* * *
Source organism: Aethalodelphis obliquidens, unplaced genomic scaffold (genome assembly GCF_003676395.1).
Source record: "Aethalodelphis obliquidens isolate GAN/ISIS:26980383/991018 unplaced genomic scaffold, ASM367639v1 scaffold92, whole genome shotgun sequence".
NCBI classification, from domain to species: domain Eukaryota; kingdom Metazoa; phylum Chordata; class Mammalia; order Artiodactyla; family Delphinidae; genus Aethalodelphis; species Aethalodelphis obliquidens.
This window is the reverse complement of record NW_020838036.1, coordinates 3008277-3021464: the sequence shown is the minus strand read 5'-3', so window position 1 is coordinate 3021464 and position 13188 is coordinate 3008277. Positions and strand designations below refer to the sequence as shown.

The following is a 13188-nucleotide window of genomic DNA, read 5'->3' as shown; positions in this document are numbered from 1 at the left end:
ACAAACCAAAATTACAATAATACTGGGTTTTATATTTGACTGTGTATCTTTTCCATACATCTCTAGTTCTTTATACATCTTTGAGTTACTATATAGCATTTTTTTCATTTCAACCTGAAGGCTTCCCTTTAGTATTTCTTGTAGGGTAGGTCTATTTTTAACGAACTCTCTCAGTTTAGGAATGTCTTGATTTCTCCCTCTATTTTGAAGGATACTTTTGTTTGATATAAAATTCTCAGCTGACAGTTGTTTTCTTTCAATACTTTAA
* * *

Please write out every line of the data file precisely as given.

Source organism: Aethalodelphis obliquidens, unplaced genomic scaffold (genome assembly GCF_003676395.1).
Source record: "Aethalodelphis obliquidens isolate GAN/ISIS:26980383/991018 unplaced genomic scaffold, ASM367639v1 scaffold92, whole genome shotgun sequence".
NCBI classification, from domain to species: domain Eukaryota; kingdom Metazoa; phylum Chordata; class Mammalia; order Artiodactyla; family Delphinidae; genus Aethalodelphis; species Aethalodelphis obliquidens.
This window is the reverse complement of record NW_020838036.1, coordinates 3008277-3021464: the sequence shown is the minus strand read 5'-3', so window position 1 is coordinate 3021464 and position 13188 is coordinate 3008277. Positions and strand designations below refer to the sequence as shown.

The following is a 13188-nucleotide window of genomic DNA, read 5'->3' as shown; positions in this document are numbered from 1 at the left end:
ACAAACCAAAATTACAATAATACTGGGTTTTATATTTGACTGTGTATCTTTTCCATACATCTCTAGTTCTTTATACATCTTTGAGTTACTATATAGCATTTTTTTCATTTCAACCTGAAGGCTTCCCTTTAGTATTTCTTGTAGGGTAGGTCTATTTTTAACGAACTCTCTCAGTTTAGGAATGTCTTGATTTCTCCCTCTATTTTGAAGGATACTTTTGTTTGATATAAAATTCTCAGCTGACAGTTGTTTTCTTTCAATACTTTAA